Of the many scenes of Haiti that have stayed in my mind since a visit to Port-au-Prince 18 months ago, one has a vividness of its own: the bravery of Gregoire Eugene. He is a journalist and politician who led the opposition to Jean-Claude Duvalier, the ex-dictator and the newest millionaire playboy on the European circuit.

On the Sunday afternoon that I and two others from the Committee to Protect Journalists arrived in Haiti, we went directly to the home of Eugene. He was under house arrest. Months before, Eugene, editor and publisher of the often confiscated newspaper Fraternite, and founder of the Haitian Christian Social Party, had returned to Haiti after four years of forced exile. Eugene lived in a neighborhood that was plush by Haitian standards: paved streets, electricity and running water, a patio here and there.

Minutes after our group arrived, the police appeared. They stood at the locked gate and told us that seeing Eugene was forbidden. Don't try. At this point, Eugene emerged. He spoke to the police, then to us. His bravery was in appearing at all. He risked giving the police another reason for confinement: collaborating with outsiders. Eugene had no civil rights and no civil liberties. Earlier in 1984, his newspaper, car and printing equipment had been seized, following his being jailed overnight and put under house arrest.

With a letter of support that we slipped to him, Eugene left and went inside his home. Last week, with Haiti rid of the 29-year curse that was the dictatorship of Duvalier senior and then junior, Eugene announced that he would seek the country's presidency.

Other qualified candidates are likely to emerge. None will be able to offer Haiti's six million people much more than a promise that the future can't be any worse. No country in the hemisphere is poorer. The lucky few who have jobs start with a minimum of $2.50 a day. The country's largest newspaper has a circulation of less than 10,000. With about 80 percent of the population illiterate, few people have use for a newspaper. Haiti is a nation of thin people. Food is scarce because what little farmland there is has suffered catastrophic soil depletion.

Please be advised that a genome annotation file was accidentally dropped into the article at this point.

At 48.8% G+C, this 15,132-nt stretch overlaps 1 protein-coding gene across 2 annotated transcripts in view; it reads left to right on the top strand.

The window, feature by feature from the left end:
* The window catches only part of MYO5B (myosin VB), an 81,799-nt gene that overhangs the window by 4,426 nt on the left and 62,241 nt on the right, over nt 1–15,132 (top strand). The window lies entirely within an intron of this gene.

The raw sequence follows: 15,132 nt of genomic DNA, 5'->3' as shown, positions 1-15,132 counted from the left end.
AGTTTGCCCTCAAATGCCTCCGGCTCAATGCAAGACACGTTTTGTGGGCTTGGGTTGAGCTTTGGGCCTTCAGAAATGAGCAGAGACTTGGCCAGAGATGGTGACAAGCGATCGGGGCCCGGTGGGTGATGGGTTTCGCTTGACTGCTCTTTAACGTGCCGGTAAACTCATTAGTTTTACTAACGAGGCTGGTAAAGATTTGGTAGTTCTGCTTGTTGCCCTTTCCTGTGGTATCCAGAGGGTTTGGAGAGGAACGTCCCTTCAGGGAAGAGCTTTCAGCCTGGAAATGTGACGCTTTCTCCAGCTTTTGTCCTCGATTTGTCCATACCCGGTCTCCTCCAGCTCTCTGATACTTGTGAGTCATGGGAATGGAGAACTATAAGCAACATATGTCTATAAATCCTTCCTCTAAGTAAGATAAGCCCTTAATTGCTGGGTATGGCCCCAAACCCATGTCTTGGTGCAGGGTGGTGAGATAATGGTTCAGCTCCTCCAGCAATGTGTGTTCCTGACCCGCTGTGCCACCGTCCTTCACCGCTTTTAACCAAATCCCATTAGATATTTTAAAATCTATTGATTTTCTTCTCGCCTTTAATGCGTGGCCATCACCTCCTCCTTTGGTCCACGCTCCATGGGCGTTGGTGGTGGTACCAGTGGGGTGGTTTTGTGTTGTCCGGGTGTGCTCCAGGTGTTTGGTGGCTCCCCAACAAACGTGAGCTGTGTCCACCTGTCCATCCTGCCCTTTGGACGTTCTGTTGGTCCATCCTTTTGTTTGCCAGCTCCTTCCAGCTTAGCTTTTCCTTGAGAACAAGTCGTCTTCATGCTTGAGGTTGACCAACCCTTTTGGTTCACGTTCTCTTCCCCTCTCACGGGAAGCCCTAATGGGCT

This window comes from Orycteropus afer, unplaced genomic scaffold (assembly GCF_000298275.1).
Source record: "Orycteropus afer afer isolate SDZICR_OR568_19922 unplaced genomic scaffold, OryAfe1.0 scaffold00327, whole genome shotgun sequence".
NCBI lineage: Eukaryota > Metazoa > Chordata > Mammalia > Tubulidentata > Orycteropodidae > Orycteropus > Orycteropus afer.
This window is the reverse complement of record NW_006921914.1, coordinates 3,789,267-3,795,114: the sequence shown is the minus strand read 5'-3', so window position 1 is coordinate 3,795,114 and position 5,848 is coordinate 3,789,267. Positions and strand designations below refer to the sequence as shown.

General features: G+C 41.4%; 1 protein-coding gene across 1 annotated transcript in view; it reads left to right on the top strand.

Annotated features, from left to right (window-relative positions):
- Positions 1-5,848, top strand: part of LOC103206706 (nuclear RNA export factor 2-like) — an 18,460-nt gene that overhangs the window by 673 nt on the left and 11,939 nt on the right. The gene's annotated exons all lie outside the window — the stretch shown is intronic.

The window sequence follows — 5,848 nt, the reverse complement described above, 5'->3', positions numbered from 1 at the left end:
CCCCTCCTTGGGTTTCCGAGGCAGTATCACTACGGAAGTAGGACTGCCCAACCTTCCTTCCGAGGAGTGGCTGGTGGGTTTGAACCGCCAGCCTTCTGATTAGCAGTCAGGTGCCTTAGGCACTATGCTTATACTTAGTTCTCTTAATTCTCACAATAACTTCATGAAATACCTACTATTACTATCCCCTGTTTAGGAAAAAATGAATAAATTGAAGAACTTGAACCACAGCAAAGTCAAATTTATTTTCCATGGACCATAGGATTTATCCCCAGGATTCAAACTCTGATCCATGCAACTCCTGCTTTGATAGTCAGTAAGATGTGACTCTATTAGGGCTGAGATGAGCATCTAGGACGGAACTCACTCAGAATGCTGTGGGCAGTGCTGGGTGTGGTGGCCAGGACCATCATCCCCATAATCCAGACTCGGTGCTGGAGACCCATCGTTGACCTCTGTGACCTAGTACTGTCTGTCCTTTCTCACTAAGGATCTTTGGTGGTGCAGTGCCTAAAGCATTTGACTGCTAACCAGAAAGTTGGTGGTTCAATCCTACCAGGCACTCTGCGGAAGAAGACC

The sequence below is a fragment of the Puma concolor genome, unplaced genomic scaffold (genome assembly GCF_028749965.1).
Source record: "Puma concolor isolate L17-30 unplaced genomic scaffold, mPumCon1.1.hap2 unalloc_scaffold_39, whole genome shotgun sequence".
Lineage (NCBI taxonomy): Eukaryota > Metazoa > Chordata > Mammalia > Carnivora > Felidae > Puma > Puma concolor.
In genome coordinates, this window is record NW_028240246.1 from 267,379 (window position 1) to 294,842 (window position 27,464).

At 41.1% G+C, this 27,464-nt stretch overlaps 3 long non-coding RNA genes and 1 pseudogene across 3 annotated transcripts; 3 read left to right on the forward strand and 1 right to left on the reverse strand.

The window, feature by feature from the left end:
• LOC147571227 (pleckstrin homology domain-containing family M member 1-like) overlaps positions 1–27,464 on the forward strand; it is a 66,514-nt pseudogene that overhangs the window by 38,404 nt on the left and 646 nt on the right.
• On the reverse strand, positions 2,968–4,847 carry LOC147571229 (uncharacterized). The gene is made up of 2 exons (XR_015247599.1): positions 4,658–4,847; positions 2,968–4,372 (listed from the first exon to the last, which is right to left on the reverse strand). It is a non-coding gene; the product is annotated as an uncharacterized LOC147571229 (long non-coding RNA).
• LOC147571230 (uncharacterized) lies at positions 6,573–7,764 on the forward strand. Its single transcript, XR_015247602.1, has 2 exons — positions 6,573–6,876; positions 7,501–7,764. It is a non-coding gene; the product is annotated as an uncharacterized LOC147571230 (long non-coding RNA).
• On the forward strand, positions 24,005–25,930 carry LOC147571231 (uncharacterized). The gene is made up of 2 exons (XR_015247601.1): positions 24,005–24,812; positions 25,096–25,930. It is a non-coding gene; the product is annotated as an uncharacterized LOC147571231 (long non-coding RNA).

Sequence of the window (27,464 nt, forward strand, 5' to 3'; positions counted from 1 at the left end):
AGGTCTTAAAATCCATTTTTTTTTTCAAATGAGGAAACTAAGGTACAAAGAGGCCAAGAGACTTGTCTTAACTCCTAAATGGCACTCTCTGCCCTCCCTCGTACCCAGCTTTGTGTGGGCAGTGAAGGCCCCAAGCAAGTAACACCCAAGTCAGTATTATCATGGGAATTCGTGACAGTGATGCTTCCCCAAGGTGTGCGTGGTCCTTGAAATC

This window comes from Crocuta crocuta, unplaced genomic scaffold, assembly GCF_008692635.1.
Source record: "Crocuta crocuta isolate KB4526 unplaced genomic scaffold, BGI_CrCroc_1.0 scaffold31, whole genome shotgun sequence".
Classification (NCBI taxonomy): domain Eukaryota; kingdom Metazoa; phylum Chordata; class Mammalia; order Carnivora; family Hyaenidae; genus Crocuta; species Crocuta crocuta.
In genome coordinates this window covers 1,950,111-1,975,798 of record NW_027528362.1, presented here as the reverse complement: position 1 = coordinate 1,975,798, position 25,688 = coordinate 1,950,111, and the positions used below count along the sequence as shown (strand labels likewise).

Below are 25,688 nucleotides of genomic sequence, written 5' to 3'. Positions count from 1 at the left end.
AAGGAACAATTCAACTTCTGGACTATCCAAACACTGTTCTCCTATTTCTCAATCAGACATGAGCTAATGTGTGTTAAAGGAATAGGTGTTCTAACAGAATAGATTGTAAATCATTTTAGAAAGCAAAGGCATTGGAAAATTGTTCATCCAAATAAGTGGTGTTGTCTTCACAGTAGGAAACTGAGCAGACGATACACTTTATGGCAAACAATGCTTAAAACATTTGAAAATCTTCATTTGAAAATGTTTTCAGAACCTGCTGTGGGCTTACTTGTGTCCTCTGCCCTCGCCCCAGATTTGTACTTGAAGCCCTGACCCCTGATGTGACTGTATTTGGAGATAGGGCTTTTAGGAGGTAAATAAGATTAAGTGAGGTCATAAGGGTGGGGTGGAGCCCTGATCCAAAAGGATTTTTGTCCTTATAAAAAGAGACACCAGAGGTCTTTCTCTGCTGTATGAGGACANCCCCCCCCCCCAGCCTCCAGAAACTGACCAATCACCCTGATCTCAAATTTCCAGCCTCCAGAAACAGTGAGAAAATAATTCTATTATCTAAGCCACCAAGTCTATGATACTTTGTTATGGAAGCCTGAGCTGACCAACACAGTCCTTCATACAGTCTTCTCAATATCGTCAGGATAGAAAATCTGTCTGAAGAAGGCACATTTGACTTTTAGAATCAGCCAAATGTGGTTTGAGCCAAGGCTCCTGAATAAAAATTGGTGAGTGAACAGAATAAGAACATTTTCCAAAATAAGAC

Except for a well-run AID program and sending in Peace Corps volunteers two years ago, the Reagan administration has no record in Haiti to be proud of. This is the administration, with the Coast Guard at sea and the Justice Department with paddy wagons at the docks, that imprisoned boat people. Four years ago, when I visited the Krome Avenue prison -- west of Miami on the edge of a swamp -- Haitians languished while public-interest lawyers sought relief through the courts. Each Haitian that I interviewed expressed fear of death or persecution if he were sent home. The black and poor Haitians suffered a fate rare for immigrants: jailed on arrival in the land of the free.

As is heard now in the government's roundup of Salvadoran refugees, the Haitians had no right to be here: They were fleeing poverty, the State Department said, not persecution. The department's 1983 report on human-rights practices says that none of "those interviewed after their return to Haiti have reported mistreatment as a result of their attempt to emigrate." Americas Watch, the New York-based independent human-rights group, contradicts that. The department's "report does not say that only a small fraction of the total number of people who were returned to Haiti . . . have been interviewed. In some instances, State Department officials have been unable to locate those who are supposed to have returned. U.S. officials continue to refuse to make the names of those who have returned available to private groups interested in investigating the fate of these people."

It isn't a coincidence that the violent revenge now occurring in Haiti is directed at the Ton-Tons Macoutes, the Duvalier security force that killed randomly those it suspected of dissent. The Washington Office on Haiti, a publicly funded human-rights group, says that the Ton-Tons are the logical object of the current revenge: They were killing and beating the Haitians sent back by the Reagan administration.

The State Department, practicing a style of voodoo politics that tried to exorcise the inevitable, backed Duvalier until nearly the end. The dictatorship with one of the worst human-rights records in the world regularly received high ratings for its "concrete and significant" effort of moving toward democracy. Few signs appeared that the United States wanted the downfall of the dictator it had consistently pampered.

Leaders like Gregoire Eugene need to write a constitution, control the military, free the press, end corruption and feed the hungry. Any one of those near-impossibilities will demand the talents of a magician and the vision of a saint. If Eugene and others receive from the United States the kind of positive support that Duvalier enjoyed, a small chance for reform exists. Under Duvalier, there was no chance.